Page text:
"In our 'Bible Chat' at our Catholic church this morning we were reading the various accounts of Jesus’ trial before Pilate, and we came across an exchange that has always seemed odd to me. I wanted to ask you about it because I suspect it is a translation issue, or else an issue that perhaps only native English speakers would have. In the exchange, Pilate says (in English translations) something to the effect of 'Are you the King of the Jews?' and Jesus says something to the effect of 'It is you who say so.' As a kid I always wondered what on earth Jesus was talking about, because Pilate didn’t say anything of the sort, he just asked the question. Later, as I encountered folks from other countries speaking English, I noticed that they typically asked questions by making a statement and just varying their intonation, like we might say in English 'You’re the King of the Jews?' So I figured that, in the original language, the exchange was something more akin to this, though I don’t know for sure.
       So, first question is, what is going on with this exchange that Jesus feels free to interpret Pilate’s question as a declaration of fact?
       And the second is, if in the original languages, a question is differentiated from a statement only by punctuation (in written form) or in intonation (in spoken form), something like my example above, why don’t English translators use a more understandable (uncommon but not unheard of) English construct like the example I gave above?"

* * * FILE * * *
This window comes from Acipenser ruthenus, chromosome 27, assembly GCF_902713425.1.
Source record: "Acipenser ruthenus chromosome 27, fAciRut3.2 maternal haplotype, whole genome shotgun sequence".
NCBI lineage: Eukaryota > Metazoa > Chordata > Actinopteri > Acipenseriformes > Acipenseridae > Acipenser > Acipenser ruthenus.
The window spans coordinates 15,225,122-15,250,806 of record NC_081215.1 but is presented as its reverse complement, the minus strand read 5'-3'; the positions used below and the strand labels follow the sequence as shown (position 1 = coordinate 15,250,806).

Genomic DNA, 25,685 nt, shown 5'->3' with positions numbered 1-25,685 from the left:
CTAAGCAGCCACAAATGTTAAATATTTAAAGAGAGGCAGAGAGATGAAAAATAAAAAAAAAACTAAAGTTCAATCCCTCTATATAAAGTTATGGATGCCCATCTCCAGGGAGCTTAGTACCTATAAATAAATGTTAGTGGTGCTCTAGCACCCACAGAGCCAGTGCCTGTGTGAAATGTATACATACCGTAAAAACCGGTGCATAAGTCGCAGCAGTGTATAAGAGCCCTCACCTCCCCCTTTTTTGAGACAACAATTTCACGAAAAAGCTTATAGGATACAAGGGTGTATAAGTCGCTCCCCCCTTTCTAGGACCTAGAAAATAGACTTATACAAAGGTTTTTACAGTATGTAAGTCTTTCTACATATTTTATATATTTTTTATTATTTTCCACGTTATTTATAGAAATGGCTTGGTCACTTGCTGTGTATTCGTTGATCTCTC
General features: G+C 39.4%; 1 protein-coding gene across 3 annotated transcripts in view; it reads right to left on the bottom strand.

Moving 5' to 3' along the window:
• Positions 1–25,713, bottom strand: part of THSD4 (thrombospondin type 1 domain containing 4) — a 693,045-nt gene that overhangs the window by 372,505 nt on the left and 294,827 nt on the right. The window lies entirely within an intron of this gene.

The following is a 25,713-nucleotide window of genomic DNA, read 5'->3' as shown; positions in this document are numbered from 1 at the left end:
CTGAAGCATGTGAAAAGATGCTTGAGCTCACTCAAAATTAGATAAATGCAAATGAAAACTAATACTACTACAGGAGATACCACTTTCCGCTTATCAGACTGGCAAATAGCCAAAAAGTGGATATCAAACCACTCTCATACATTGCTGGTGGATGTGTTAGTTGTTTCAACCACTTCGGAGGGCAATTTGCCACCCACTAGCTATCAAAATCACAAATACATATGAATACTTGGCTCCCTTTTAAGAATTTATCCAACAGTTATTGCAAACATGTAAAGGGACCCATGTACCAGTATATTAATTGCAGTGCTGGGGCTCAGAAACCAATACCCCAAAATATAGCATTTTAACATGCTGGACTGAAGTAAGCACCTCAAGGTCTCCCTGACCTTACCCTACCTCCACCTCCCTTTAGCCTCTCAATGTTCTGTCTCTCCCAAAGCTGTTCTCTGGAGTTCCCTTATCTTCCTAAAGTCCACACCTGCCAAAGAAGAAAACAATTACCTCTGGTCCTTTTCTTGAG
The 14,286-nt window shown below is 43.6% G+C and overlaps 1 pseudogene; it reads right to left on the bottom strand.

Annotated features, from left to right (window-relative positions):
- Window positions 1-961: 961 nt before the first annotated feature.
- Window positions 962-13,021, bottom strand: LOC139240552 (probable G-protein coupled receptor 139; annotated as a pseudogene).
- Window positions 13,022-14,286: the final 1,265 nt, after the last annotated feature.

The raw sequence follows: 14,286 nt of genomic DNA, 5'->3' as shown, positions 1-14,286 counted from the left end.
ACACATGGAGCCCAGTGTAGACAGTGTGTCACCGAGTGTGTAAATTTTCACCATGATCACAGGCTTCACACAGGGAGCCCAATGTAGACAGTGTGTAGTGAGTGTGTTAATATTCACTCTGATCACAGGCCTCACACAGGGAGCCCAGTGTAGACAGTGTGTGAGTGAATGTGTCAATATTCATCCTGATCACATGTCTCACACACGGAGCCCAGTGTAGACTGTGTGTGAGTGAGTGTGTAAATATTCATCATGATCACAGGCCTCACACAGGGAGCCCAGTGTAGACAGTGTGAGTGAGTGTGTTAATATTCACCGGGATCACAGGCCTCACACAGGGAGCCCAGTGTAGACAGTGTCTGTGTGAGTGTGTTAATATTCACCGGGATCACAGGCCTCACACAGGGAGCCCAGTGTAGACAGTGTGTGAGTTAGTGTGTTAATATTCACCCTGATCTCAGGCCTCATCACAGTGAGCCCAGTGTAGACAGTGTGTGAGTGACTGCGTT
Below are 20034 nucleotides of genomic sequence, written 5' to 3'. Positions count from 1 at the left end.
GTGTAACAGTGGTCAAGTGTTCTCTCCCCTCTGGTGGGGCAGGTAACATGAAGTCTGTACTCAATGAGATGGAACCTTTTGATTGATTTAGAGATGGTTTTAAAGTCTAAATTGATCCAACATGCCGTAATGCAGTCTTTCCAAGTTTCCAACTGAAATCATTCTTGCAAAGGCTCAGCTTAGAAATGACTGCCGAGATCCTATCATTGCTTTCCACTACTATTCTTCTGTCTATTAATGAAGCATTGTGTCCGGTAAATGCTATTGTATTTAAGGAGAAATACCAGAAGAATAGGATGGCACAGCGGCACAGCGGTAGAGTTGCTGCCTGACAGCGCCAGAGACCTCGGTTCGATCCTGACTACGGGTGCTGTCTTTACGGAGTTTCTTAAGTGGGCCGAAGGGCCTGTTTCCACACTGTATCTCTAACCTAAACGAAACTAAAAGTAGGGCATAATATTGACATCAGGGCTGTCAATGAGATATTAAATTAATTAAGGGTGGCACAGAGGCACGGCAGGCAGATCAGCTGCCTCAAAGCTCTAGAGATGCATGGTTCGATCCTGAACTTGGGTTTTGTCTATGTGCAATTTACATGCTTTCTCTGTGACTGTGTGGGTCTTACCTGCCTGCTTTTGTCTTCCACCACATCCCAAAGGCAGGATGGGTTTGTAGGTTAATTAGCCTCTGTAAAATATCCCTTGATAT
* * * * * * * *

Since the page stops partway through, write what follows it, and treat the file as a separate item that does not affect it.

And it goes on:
I think sometimes translators are just trying to preserve the feel, or even the ambiguity, of the original. But maybe not in this case. "You said it" might convey the feel. Jesus is certainly affirming his identity. We find the same language when he's being questioned by the Sanhedrin.

But Jesus remained silent. And the high priest said to him, "I adjure you by the living God, tell us if you are the Christ, the Son of God." Jesus said to him, "You have said so" (Matt 26:63). Lest we think Jesus is waddling or wavering, his next sentence leaves no doubt:

"But I tell you, from now on you will see the Son of Man seated at the right hand of Power and coming on the clouds of heaven" Matthew 26:63-64). And for that he was sentenced to death -- for a blasphemous claim.

In short, Jesus was affirming his identity. The construction is unusual in modern English. But not beyond our ability to understand.

There was no punctuation in the original manuscripts, as far as we know, just as there was no capitalization. This means translators, like readers, have to make certain assumptions.